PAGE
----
As an insurance agent, I feel a sense of duty to combat misinformation in my field of study. I would say at least 90% of life insurance articles on the internet are oversimplified at best, and misinformation at worst. So I was pleasantly surprised when I found a good article. Most points I agree with, but there are some minor points that I don’t agree with.
The author spends some time letting people know how to check the credentials of an insurance agent. Checking credentials isn’t what I call normal behavior. For instance, I don’t ask real estate agents to show me their license. Likewise, I don’t ask doctors for their medical license. However, the paranoid individual is always welcome to check. I believe every state’s department of insurance has their own website providing agent license information and the companies an agent represents (here is the Texas website for agent credentials). Another reason for not worrying about an agent’s credentials is that every agent goes through background checks for every company they represent. If an agent has anything more than a minor traffic violation, that agent could miss the opportunity to write business for an insurance company. Insurance companies also don’t like agents with bad credit, but that has more to do with an agent’s ability to repay unearned commission.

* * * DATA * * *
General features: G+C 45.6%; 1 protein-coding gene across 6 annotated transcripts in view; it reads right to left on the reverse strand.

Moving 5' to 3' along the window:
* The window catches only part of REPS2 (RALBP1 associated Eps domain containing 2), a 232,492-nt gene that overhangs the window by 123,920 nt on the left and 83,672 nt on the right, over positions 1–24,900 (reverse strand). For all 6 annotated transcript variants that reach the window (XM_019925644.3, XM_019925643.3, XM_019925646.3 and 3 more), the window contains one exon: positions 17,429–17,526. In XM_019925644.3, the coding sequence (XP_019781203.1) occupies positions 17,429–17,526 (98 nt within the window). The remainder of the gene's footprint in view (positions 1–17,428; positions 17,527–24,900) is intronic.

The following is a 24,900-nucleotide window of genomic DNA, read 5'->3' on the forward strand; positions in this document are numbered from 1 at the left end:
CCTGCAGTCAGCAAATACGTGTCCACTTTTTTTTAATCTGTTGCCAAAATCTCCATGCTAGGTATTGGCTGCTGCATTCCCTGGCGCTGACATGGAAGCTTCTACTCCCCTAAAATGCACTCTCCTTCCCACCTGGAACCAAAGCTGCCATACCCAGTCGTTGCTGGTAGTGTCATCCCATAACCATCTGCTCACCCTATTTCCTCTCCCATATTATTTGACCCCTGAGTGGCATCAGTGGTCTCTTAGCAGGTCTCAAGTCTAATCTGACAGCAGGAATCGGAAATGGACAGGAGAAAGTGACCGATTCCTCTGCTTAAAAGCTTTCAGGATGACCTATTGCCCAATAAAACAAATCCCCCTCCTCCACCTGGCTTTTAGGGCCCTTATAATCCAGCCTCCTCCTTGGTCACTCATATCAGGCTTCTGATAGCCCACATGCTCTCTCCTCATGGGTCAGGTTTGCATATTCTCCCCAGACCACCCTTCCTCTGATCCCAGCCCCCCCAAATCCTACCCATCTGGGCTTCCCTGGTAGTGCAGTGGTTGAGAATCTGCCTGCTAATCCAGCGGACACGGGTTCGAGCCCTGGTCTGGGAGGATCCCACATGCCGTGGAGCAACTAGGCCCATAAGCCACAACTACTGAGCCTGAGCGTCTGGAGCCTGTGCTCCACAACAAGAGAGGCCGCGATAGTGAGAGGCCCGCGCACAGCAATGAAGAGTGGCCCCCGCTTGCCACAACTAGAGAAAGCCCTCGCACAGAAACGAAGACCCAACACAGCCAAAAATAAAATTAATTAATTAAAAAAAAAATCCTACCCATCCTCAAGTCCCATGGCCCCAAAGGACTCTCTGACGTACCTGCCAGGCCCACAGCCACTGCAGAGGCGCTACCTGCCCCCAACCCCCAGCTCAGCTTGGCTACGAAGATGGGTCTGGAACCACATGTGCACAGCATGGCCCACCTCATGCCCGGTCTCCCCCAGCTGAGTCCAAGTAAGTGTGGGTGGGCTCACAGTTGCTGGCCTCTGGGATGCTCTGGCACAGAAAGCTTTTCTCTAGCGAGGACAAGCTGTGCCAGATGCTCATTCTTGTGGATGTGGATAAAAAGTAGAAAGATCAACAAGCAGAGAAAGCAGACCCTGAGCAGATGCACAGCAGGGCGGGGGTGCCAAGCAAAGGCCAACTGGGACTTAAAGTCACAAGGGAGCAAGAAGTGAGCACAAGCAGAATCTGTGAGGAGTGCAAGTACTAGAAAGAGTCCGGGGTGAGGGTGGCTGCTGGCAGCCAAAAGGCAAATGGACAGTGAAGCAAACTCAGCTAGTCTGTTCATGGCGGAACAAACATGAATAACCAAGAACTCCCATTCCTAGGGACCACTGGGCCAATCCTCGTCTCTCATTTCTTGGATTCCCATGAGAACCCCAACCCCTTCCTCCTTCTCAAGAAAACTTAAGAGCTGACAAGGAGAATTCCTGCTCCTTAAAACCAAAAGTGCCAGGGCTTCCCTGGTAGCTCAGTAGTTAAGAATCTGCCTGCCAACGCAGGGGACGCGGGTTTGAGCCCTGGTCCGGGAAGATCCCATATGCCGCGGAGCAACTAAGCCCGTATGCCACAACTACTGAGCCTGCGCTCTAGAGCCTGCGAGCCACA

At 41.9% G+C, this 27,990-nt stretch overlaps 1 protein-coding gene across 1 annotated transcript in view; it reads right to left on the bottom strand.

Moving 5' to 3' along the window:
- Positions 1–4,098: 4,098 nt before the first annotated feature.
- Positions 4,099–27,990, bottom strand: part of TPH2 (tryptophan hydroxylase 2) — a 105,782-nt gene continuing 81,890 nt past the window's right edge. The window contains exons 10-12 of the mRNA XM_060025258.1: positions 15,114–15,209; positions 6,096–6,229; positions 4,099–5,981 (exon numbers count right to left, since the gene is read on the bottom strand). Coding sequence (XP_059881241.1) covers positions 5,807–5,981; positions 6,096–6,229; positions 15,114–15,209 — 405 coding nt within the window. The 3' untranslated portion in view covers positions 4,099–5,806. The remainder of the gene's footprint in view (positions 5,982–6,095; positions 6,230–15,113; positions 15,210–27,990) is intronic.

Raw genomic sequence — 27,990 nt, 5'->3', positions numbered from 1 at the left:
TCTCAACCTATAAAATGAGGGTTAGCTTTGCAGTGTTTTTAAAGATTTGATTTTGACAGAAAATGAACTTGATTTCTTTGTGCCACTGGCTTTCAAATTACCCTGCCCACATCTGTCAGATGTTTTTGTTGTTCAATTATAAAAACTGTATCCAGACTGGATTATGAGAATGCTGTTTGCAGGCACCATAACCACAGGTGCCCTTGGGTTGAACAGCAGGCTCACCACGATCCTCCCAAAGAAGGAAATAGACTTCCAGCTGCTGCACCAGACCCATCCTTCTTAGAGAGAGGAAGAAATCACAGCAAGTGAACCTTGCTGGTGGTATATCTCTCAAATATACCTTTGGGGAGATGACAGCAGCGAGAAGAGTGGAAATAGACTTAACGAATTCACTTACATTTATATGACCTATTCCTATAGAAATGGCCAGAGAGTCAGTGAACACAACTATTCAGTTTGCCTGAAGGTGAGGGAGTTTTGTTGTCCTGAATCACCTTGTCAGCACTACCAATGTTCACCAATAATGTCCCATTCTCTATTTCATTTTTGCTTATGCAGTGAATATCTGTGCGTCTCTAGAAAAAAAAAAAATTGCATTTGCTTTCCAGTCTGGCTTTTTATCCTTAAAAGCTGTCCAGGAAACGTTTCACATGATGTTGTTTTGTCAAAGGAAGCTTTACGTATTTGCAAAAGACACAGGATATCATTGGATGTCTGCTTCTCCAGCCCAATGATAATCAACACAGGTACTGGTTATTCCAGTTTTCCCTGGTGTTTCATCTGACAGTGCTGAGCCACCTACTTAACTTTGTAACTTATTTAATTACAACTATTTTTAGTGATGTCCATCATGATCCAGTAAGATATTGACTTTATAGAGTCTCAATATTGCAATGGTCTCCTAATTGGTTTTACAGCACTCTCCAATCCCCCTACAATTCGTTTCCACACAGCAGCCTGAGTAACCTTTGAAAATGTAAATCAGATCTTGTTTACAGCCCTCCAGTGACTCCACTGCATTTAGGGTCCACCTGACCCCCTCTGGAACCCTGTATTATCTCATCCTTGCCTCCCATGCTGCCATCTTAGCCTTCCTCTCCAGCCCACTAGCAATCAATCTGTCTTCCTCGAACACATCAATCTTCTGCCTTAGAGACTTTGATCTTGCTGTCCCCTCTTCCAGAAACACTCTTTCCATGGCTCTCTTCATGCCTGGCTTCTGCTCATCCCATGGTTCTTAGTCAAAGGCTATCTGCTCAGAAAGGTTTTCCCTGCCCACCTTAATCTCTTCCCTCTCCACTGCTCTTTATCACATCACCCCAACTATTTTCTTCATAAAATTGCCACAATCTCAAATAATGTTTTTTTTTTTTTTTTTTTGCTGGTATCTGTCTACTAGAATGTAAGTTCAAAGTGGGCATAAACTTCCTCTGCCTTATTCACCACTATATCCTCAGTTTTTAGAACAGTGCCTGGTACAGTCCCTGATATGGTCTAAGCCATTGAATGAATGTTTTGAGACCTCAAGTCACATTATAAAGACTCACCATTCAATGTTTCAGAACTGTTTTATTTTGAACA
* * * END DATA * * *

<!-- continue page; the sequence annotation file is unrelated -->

The author mentions time pressure as a red flag. There are some good reasons why agents put time pressure on potential clients. One reason has to do with the old saying, “Time is money.” Some agents have to make a two hour drive to a potential client’s house (that’s a four hour round trip). Asking an agent to make a second trip isn’t being respectful of the agent’s time. Another reason for the time pressure is that some clients are chronic procrastinators. Many clients that I see have gone 60 or 70 years of their life without buying life insurance. They have successfully found ways to rationalize not getting insurance for all those years. Allowing a client like that to find more ways of delaying an insurance purchase is unethical. The agent has an ethical duty to push a little in order to get clients to do what is in their best interest. Medical doctors put the same pressure on their patients. However, if an agent is routinely using high pressure tactics, that usually means the agent is doing a poor job educating the client. The need for high pressure tactics seems to disappear when a client is properly educated. High pressure tactics also come with buyer’s remorse, which isn’t good for the client or the agent.